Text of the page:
With their excellent track record developing big tackles, Kinnard should want to land with the Patriots. The 6-5, 345-pound Kentucky right tackle is an absolute mauler with incredible playing strength and power at the point of attack. He’s a perfect fit in New England’s power run scheme and moves well laterally for a player of his size. But offensive line coach Carmen Bricillo will be on Kinnard’s case to coach some bad habits out of his game. Mainly, Kinnard’s hand technique needs work. He is often late to throw his punch, exposes his chest with wide hands, and stops his feet when he throws his punch, all leading to losses in his pass sets. I’d also bet that the Pats coaches will want him to finish reps in pass protection more regularly. Although his pass sets need to be reworked, the physical traits are all there.
WR Jahan Dotson, Penn State (round projection: first round)
If the #Patriots draft Jahan Dotson, I'd sell you on it with this one rep (bottom of the screen). His press releases were a bit inconsistent in the games I saw. But the tools are definitely there. My goodness. His QB play was also…not great. pic.twitter.com/hEcjmEVwva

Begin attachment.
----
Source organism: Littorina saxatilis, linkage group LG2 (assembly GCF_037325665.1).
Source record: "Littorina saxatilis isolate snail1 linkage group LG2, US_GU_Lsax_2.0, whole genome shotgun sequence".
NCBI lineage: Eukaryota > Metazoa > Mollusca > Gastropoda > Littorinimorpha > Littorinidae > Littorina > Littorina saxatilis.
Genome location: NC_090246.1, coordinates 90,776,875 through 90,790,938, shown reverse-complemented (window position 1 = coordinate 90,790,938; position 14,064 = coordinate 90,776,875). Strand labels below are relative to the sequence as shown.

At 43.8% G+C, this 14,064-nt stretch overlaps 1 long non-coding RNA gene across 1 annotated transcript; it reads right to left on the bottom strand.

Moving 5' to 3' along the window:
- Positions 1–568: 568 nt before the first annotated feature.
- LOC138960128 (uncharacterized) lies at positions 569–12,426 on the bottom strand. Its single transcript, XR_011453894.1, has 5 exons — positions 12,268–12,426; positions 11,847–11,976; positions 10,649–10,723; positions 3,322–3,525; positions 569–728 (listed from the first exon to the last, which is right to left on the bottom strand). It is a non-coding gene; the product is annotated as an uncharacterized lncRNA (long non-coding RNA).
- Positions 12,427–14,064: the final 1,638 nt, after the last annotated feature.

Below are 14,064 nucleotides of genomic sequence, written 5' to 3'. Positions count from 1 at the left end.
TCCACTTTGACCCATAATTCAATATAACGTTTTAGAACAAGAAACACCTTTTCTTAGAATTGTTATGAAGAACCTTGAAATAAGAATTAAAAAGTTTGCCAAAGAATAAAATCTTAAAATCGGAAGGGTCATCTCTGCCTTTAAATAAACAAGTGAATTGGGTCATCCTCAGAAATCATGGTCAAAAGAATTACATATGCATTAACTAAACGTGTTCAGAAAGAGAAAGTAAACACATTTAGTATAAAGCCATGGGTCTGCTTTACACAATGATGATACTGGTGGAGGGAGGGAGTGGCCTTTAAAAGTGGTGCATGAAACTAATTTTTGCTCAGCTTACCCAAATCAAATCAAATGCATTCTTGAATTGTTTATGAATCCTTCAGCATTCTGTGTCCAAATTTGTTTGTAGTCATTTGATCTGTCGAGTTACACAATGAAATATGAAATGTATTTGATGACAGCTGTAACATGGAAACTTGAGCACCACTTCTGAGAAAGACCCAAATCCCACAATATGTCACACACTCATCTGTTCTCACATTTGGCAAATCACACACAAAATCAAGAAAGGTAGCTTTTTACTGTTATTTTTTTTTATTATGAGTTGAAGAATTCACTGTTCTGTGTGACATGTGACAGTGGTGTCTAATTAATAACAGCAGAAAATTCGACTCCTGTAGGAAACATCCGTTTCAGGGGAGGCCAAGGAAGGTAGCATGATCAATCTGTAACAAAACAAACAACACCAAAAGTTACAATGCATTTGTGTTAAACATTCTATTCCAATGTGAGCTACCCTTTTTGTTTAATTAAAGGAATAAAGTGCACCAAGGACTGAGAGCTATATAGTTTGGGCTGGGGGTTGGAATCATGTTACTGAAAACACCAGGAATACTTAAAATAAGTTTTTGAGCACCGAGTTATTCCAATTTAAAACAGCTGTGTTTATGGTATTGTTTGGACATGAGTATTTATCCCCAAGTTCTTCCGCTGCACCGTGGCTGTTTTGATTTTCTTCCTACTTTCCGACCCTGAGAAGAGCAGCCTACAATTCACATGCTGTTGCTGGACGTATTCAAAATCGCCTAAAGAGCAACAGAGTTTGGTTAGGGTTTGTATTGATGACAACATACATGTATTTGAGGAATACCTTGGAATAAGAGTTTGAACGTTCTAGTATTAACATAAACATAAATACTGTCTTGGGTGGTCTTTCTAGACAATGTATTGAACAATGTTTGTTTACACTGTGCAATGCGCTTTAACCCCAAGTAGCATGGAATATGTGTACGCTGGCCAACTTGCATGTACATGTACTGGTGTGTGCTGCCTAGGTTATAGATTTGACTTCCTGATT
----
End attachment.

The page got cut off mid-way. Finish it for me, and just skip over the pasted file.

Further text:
— Evan Lazar (@ezlazar) January 24, 2022
There are certain prospects that you can tell are explosive movers, and Dotson is one of them. He has a sprinter’s lower half, which translates to reps where he’ll blow by defenders with his explosiveness off the line. Although he can win outside as a deep threat, we like Dotson for the Pats in more of a Z role, where he can play off the line and get free releases out of the slot or bunch/stack alignments. Dotson had some issues against press-man and needs to develop his upper-body strength into a more effective release package, so a true X role might not be the best thing. However, he can create matchup problems by using deep crossers as a foundational route. Although he’s more downfield receiver than a shifty slot, Dotson in a Tyreek Hill-type role would do wonders for the Pats offense.
OT Daniel Faalele, Minnesota (round projection: second round)